The Regency era of Mr. Malcolm’s List has 1 big difference between Bridgerton and Austen
Mr. Malcolm’s List has many similarities to the films adapted from Jane Austen and Bridgerton. But that doesn’t mean it doesn’t have its differences too.
Warning: This post contains spoilers for Mr. Malcolm’s List
Mr. Malcolm’s List The Regency era has a great Bridgerton and Jane Austen difference. There are plenty of stories from the Regency period and the genre has been perfected over the years through Austen’s adaptations. Emma, Become Joanand other notable films of the genre. Mr. Malcolm’s List – directed by Emma Holly Jones from a screenplay by Suzanne Allain, who adapted the screenplay from her novel of the same name – joins a plethora of films set in the Regency era, with all its strict rules of elite society and its dramatic tension.
Mr. Malcolm’s List shares an abundance of similarities to Jane Austen’s novels (and later film adaptations) and Bridgerton, as well as several others. The setting, the miscommunication, the nostalgia, a serious man who keeps his heart above all else, a lovely woman who can outsmart said man, and the stuffiness of London high society, who is as much a character in the stories of Regency than anything else. However, the biggest difference – and the one that sets it apart from the work of Austen and Bridgertonin particular — is Mr. Malcolm’s List The plot is somewhat petty in that Julia Thistlewaite’s response to the offense falls short of the offense itself.
Julia is embarrassed after discovering that she has literally become a caricature in a local society newspaper. That’s not a bad thing – her reputation has taken a hit, after all, and she’s acting on it. However, her immediate response is to seek revenge on Mr. Malcolm, to publicly humiliate him as she perceives, which is exacerbated after discovering a list of demands he has for a wife. Also, Julia’s wounded pride and ego causes her to pose as her friend, Selina Dalton, who has fallen in love with Mr. Malcolm, in an effort to ridicule and belittle him despite Selina’s protests more. late. While the issues are finally resolved, the central plot takes things in a different direction than its Regency counterparts, leaning into its plot instead of creating tension in other ways.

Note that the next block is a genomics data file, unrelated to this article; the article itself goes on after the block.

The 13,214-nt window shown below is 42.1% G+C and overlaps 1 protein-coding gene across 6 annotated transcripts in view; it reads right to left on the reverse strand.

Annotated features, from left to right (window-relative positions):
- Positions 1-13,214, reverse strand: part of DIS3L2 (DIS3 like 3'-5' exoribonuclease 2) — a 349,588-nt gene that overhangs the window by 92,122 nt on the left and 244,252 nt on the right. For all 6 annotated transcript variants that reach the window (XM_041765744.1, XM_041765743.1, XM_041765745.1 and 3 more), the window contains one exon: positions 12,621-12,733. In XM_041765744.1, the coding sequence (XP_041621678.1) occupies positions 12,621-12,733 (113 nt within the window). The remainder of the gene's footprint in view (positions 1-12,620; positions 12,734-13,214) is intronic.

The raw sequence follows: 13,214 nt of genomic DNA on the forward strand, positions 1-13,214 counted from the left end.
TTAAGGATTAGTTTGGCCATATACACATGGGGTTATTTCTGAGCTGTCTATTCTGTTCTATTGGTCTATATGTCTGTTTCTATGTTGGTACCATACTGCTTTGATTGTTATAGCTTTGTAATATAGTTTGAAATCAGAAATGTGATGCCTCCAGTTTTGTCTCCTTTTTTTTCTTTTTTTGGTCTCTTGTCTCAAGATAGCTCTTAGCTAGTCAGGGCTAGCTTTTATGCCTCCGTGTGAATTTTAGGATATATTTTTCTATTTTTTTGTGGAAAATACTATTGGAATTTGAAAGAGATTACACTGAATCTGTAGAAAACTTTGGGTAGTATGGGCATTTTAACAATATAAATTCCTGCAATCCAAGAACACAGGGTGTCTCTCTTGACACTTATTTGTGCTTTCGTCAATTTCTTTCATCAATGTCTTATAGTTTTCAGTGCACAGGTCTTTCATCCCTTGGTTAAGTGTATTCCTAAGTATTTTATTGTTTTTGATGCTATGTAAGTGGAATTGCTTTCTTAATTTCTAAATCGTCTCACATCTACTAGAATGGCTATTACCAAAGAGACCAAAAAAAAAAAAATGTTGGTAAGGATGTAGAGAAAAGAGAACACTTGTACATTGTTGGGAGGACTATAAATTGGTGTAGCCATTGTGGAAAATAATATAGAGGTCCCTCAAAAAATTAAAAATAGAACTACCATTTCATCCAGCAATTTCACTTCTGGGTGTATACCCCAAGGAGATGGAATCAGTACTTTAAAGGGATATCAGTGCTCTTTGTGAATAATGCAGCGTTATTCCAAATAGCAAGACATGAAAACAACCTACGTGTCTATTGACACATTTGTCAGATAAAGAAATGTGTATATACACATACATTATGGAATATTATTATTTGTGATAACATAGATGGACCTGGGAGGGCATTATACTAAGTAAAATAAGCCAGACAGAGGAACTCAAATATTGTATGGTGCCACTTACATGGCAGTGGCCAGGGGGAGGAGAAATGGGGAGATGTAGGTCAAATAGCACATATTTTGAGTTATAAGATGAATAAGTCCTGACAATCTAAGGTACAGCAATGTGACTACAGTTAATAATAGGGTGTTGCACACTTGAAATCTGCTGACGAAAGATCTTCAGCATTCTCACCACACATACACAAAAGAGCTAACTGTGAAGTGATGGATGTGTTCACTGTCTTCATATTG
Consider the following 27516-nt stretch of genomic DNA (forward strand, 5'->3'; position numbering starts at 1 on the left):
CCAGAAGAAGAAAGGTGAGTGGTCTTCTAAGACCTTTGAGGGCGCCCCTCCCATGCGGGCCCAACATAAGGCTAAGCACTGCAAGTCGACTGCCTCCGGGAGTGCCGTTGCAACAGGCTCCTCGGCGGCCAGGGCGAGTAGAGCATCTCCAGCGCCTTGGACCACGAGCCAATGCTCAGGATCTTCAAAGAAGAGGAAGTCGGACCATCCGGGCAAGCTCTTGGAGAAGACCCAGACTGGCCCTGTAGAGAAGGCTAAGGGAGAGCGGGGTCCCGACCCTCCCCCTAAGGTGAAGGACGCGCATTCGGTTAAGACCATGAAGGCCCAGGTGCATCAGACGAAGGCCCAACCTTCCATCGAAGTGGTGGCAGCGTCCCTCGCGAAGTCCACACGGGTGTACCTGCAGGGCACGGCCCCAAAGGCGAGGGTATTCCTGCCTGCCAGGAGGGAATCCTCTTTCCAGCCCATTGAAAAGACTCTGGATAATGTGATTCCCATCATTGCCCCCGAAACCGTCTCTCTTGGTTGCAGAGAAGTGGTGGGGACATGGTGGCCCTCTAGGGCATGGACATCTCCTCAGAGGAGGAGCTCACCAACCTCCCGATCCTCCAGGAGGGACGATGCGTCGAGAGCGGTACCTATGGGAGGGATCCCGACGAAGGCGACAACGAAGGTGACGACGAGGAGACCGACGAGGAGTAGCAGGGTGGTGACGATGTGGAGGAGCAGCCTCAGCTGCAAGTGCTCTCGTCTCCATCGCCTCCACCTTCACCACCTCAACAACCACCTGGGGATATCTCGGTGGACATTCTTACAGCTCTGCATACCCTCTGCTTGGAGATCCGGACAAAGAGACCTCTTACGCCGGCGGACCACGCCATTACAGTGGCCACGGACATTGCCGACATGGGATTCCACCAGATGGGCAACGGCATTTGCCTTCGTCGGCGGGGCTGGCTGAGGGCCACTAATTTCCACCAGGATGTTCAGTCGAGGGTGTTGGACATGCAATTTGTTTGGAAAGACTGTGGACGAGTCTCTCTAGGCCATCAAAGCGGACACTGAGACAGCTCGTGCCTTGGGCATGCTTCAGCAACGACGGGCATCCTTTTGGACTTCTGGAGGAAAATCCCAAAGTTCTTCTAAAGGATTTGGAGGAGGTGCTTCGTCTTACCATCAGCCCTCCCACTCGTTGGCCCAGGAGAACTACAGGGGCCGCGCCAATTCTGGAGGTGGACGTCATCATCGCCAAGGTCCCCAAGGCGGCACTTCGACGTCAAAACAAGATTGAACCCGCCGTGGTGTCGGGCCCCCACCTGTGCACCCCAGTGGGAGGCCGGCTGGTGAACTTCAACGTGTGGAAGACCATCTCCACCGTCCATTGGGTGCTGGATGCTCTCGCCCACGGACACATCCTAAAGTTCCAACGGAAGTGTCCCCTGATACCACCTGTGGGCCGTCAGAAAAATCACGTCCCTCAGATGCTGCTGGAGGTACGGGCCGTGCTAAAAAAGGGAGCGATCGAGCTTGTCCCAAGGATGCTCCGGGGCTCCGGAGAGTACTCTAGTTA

There is a lot of charm everywhere Mr. Malcolm’s List this will likely have viewers overlooking some things. Plus, the movie has plenty of comedic moments thanks, in large part, to Julia and the Thistlewaite house staff. The footman and the maid have personalities and opinions about what is going on around them. This is a notable departure from Austen-esque Regency movies where the staff members usually film in the background and have little say in the events of the story as they happen. that they unfold. On the contrary, the household staff of Mr. Malcolm’s List is comparable to the maids of Mia Thermopolis in The Diary of a Princess and palace employees in The Princess Diaries 2: Royal Engagementall of which have memorable traits and are much more noticeable and fun when they appear in scenes.
Despite these differences, Mr. Malcolm’s List holds up well when it comes to Regency-era tropes and overall storytelling. It shares several similarities with Austen’s work and it’s clear that the film draws many of its influences from films such as Pride and Prejudice. Plus, the fact that it’s somewhat disparate from its contemporaries isn’t a bad thing, especially considering how many dramas there were in the Regency period. There has been a resurgence of Regency novels in recent times, with Bridgertonthe 2020s were received positively Emmaand Netflix’s next adaptation of Austen Persuasionand Mr. Malcolm’s List is yet another that fans of the subgenre can enjoy.
Next: Mr. Malcolm’s List Review: A Charming Period Romance Led By A Great Cast
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